Any
      also included participants with rheumatoid arthritis (RA); only data relevant to OA is presented.
      Critically appraise and synthesise the current evidence regarding the effects of massage therapy as a stand-alone treatment on pain and functional outcomes in people with OA or RAPain (pain VAS, WOMAC); stiffness (WOMAC); function (WOMAC)Meta-analyses not performed; only provided outcomes for single studies (no data).4
      Electrophysical agents:
      Chen
      • Chen N.
      • Wang J.
      • Mucelli A.
      • Zhang X.
      • Wang C.
      Electro-acupuncture is beneficial for knee osteoarthritis: the evidence from meta-analysis of randomized controlled trials.
      KneeCritically evaluate the efficacy and safety of electroacupuncture in the management of knee OAPain (VAS, WOMAC); function (WOMAC, Lysholm Knee Score)Pain: significant effect favouring electroacupuncture over other treatment (SMD 1.11).

      Function: significant effect favouring electroacupuncture over other treatment (WOMAC MD 9.81 [0–68]) and pharmacological treatment (Lysholm MD 5.08 [100-0])
      3
      Rayegani
      • Rayegani S.M.
      • Raeissadat S.A.
      • Heidari S.
      • Moradi-Joo M.
      Safety and effectiveness of low-level laser therapy in patients with knee osteoarthritis: a systematic review and meta-analysis.
      KneeDetermine the safety and efficacy or low-level laser therapy for knee OAPain (VAS, WOMAC); stiffness (WOMAC); function (WOMAC)Pain (VAS): significant effect favouring low-level laser therapy over placebo at 1 month (SMD 0.45–0.56) and 2 months (SMD 0.95); no difference ≥3 months (SMD -0.07–0.42)

      Pain (WOMAC): no difference between low-level laser therapy and placebo at 1, 2 or ≥3 months (SMD -0.08–0.49)

      Stiffness: significant effect favouring low-level laser therapy over placebo at 1 month (SMD 0.3); no difference ≥2 months (SMD -0.09–0.27)

      Function: significant effect favouring low-level laser therapy over placebo at 1 month (SMD 0.47); no difference ≥2 months (SMD 0.1–0.61)
      4
      ACSM, American College of Sports Medicine; ADL, activities of daily living; AHI, Arthritis Helplessness Index; AIMS, Arthritis Impact Measurement Scales; AQoL, Assessment of Quality of Life; ASES, Arthritis Self-efficacy Scale; AUSCAN, Australian Canadian Osteoarthritis Hand Index; BAI, Beck Anxiety Inventory; BDI, Beck Depression Inventory; BFI, Brief Fatigue Inventory; CSM, Cognitive Symptom Management; CSQ, Coping Strategies Questionnaire; DASH, Disabilities of the Arm, Shoulder and Hand; FIHOA, Functional Index for Hand OsteoArthritis; FFS: Flinders Fatigue Scale; GARS, Groningen Activity Restriction Scale; GCPS, Graded Chronic Pain Scale; GDS, Geriatric Depression Scale; GPCRND, Guiding Principles of Clinical Research on New Drugs; HAMA, Hamilton Anxiety Scale; HAMD, Hamilton Depression Scale; HAQ-DI, Health Assessment Questionnaire Disability Index; HOOS, Hip disability and Osteoarthritis Outcome Score; IRGL, Impact of Rheumatic diseases on General health and Lifestyle; K-10,Kessler-10; KOOS, Knee injury and Osteoarthritis Outcome Score; MD, mean difference; NRS, numerical rating scale; OA, osteoarthritis; OARSI, Osteoarthritis Research Society International; PASS, Pain Anxiety Symptoms Scale; PHQ-9, Patient Health Questionnaire-9; PQoL, Perceived Quality of Life; PROM, patient reported outcome measure; QLS, Quality of Life Scale; QoL, quality of life; RA, rheumatoid arthritis; RCT, randomised controlled trial; SAS, Self-Rating Anxiety Scale; SDS, Self-rating Depression Scale; SF-36, Medical Outcomes Short-Form Health Survey; SMD, standardised mean difference; WASO, Wake After Sleep Onset; VAS, visual analogue scale; WHOQoL-Bref, World Health Organisation Quality of Life, abbreviated version; WOMAC, Western Ontario and McMaster Universities Osteoarthritis Index.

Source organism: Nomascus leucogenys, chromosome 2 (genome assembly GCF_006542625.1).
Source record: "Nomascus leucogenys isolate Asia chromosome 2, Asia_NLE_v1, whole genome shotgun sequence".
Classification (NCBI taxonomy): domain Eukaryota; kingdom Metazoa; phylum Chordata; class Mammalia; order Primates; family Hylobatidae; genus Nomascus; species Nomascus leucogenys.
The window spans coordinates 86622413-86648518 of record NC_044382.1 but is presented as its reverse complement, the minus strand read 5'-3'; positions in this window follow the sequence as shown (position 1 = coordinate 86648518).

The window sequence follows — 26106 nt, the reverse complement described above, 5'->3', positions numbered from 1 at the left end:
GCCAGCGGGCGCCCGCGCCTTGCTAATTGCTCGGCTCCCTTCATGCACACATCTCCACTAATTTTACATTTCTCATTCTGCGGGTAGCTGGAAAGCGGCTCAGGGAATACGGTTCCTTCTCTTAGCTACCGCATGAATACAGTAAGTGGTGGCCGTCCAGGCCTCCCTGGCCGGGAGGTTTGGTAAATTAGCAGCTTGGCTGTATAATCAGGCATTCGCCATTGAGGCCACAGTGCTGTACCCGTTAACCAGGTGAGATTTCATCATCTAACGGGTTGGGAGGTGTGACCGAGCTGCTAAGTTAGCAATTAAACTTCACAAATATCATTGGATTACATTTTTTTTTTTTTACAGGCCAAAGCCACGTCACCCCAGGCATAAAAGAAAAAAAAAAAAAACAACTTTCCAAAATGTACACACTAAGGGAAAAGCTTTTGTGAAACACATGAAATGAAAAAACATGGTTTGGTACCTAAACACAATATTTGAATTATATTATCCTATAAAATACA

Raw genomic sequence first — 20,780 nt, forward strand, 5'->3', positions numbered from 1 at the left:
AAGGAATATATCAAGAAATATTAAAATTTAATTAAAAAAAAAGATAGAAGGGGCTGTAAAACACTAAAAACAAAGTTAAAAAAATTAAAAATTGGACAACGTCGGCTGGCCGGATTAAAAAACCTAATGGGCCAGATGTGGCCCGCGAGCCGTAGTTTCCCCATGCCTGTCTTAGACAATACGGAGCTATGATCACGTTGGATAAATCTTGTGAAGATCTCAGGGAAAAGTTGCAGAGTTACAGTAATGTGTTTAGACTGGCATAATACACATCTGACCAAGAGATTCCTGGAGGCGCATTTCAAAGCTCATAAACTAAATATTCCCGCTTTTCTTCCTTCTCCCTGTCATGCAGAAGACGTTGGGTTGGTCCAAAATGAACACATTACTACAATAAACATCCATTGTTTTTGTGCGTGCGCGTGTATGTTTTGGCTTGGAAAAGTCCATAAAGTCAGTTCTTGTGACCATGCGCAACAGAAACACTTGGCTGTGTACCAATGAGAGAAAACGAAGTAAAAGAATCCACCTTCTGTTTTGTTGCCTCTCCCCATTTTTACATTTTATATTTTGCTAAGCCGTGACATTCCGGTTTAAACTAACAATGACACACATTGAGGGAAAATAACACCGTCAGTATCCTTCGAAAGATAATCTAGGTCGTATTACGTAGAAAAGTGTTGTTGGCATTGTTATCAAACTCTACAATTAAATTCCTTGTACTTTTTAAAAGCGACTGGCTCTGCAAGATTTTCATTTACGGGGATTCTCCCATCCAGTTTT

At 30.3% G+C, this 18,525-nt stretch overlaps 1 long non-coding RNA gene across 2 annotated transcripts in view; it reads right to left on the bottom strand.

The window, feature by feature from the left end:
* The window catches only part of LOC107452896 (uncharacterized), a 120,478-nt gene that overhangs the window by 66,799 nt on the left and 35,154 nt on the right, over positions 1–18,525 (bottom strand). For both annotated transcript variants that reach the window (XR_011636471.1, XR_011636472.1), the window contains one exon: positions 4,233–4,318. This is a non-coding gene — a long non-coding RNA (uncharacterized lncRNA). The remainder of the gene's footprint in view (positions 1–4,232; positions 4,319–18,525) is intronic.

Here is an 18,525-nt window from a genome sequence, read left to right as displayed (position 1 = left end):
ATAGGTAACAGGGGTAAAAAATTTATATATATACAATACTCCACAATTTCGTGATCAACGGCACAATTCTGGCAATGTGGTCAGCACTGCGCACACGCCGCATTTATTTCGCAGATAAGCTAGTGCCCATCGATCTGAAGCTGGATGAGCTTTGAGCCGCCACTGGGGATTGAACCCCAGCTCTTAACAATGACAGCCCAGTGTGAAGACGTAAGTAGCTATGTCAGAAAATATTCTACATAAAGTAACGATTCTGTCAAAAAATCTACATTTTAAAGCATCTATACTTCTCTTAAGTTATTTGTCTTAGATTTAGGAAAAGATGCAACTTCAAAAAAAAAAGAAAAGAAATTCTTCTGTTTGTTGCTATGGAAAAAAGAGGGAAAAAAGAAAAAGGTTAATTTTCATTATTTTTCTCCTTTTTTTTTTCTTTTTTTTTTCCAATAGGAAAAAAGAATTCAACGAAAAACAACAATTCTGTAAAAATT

Pooled data from two or more studies. Positive value for SMD/MD favours intervention; negative value favours comparator. Values in square brackets [] represent possible score range (first number is best health state).
      also included participants with rheumatoid arthritis (RA); only data relevant to OA is presented.

      Rehabilitation for OA

      NICE guidelines recommend education, advice, information access, exercise and weight loss (where appropriate) as core treatments for all people with OA
      • National Institute for Health and Care Excellence
      Osteoarthritis: Care and Management.
      .
      Our search strategy identified one high quality systematic review that evaluated the effects of psychological interventions on pain, function and psychological health in people with OA in any joint
      • Zhang L.
      • Fu T.
      • Zhang Q.
      • Yin R.
      • Zhu L.
      • He Y.
      • et al.
      Effects of psychological interventions for patients with osteoarthritis: a systematic review and meta-analysis.
      . They included 12 RCTs (n = 1307), which compared psychological interventions (e.g., cognitive behavioural therapy, coping skills training, hypnosis/relaxation) to control or placebo. Immediately following intervention, there were small to moderate effects favouring psychological intervention for outcomes of pain (SMD 0.28, 95% CI 0.08 to 0.48) and self-efficacy (SMD 0.58, 95% CI 0.4 to 0.75), while significant effects on fatigue were of trivial magnitude (SMD 0.18, 95% CI 0.01 to 0.34). Although small significant effects were also identified for self-efficacy at 6 months (SMD 0.35, 95% CI 0.1 to 0.6) and 12 months (SMD 0.36, 95% CI 0.1 to 0.63), outcomes on other PROMs were not significant at follow-up conducted after treatment had ceased (three to 18 months). Although effect sizes increased over time on measures of self-reported function (post-intervention, SMD 0.05, 95% CI -0.11 to 0.20; 6 months, SMD 0.14, 95% CI -0.08 to 0.37; 12 months, SMD 0.24, 95% CI -0.02 to 0.5), these did not reach statistical significance. On the basis that effects largely do not persist beyond the intervention period, psychological interventions for OA can only be recommended as a short-term adjunct to core treatments.